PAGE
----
UW Health Sports Medicine 

Second to none: Darling breaks through to claim Big Ten title

ON WISCONSIN <b>Senior Maverick Darling won the 3000 meters in 7:50.97 at the 2013 Big Ten Indoor Championships.</b>
Senior Maverick Darling won the 3000 meters in 7:50.97 at the 2013 Big Ten Indoor Championships.

Feb. 23, 2013

Day 1 Results

GENEVA, Ohio -- It was getting to the point that close didn’t count much to Maverick Darling.
Finishing second in a league as deep and talented as the Big Ten has become in the distance events is an accomplishment worth celebrating. At least the first time.
But five times? For someone of the caliber and competitiveness of Darling, frustration came to replace celebration.
That all went out the window Friday, when Darling went by everyone in a phenomenal run to claim his first individual conference title with a win in the 3000 meters at the 2013 Big Ten Indoor Championships.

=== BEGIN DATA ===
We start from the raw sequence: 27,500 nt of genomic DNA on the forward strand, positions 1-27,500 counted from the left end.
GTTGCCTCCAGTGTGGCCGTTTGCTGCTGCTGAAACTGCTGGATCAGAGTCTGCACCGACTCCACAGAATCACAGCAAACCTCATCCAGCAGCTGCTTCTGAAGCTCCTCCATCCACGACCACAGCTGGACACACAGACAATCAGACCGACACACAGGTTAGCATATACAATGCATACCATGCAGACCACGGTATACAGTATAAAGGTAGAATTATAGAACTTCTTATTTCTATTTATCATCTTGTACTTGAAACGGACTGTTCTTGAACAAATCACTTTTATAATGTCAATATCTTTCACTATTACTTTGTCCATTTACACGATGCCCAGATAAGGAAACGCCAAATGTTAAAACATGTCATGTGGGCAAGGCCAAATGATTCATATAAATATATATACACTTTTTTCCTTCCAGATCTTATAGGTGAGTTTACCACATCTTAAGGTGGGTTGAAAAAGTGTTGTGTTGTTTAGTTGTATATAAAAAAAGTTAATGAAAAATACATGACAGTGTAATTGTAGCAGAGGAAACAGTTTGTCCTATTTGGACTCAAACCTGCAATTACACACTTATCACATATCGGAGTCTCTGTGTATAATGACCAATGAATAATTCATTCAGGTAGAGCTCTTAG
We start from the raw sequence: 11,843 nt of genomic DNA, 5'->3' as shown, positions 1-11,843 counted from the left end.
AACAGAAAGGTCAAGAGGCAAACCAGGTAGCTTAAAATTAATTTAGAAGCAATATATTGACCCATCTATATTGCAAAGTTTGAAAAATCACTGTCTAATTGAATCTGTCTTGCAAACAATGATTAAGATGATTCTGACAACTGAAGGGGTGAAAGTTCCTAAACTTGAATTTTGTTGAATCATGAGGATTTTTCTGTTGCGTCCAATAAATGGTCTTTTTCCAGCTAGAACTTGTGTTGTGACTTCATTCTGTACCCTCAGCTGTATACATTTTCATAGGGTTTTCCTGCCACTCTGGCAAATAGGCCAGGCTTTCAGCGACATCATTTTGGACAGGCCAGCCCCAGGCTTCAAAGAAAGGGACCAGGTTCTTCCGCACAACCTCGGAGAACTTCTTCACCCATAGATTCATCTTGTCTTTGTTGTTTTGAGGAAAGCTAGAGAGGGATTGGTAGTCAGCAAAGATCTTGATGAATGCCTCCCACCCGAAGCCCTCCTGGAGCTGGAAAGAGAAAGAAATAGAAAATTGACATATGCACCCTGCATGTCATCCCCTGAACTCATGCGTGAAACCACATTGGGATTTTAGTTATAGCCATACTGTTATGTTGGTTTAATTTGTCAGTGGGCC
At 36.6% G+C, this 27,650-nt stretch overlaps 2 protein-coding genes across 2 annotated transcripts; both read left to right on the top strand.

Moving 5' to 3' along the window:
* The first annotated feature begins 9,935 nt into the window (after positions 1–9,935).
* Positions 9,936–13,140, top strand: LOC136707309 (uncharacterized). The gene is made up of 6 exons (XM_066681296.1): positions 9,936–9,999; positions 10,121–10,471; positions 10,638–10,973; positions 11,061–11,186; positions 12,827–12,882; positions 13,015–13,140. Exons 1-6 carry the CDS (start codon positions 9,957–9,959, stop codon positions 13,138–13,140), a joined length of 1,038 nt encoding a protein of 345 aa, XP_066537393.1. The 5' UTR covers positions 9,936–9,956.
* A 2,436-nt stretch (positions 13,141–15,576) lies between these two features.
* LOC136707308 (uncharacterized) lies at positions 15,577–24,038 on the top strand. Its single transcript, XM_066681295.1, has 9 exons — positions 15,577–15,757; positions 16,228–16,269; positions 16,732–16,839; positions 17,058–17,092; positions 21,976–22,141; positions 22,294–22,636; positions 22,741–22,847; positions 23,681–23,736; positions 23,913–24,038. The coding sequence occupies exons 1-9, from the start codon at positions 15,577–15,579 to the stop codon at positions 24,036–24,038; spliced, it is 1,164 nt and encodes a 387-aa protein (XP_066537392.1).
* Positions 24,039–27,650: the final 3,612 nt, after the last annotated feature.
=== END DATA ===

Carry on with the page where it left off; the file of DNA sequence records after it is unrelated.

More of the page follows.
It was a performance second to none. In more ways than one.
Five times a runner-up in Big Ten competition over the course of his career, Darling finally came out on top after laying down a blistering final lap en route to a record-setting run of 7 minutes, 50.97 seconds. The time broke Darling’s own track record at the SPIRE Institute and shattered the Big Ten meet record previously held by Badgers legend Chris Solinsky.
Most important, though, was the fact that the effort put Darling atop the awards stand.
“It definitely gets tiring after a while, but I knew I had the confidence to come in here and do this,” Darling said.  “I’m pretty honored to be standing up there, holding the medal for this conference, because there are a lot of good runners.”
His teammate, junior Mohammed Ahmed, clocked in at 7:55.13 to take sixth in the blistering race. The top five finishers all came in under Solinsky’s meet record, and the top seven each broke eight minutes to secure a scoring position.
The race’s fast clip helped it play out well for the Badgers, who used sophomore Michael Van Voorhis to help set the pace early before handing the reins to Ahmed and, eventually, Darling.
“We definitely wanted to string it out,” Darling said. “We were hoping to it a little bit differently and kind of create a gap, but that didn’t happen. The thing is we just didn’t panic.
“That’s one thing that’s taught over and over again our program -- don’t panic when things go bad. I just kept the focus and everyone did their job.”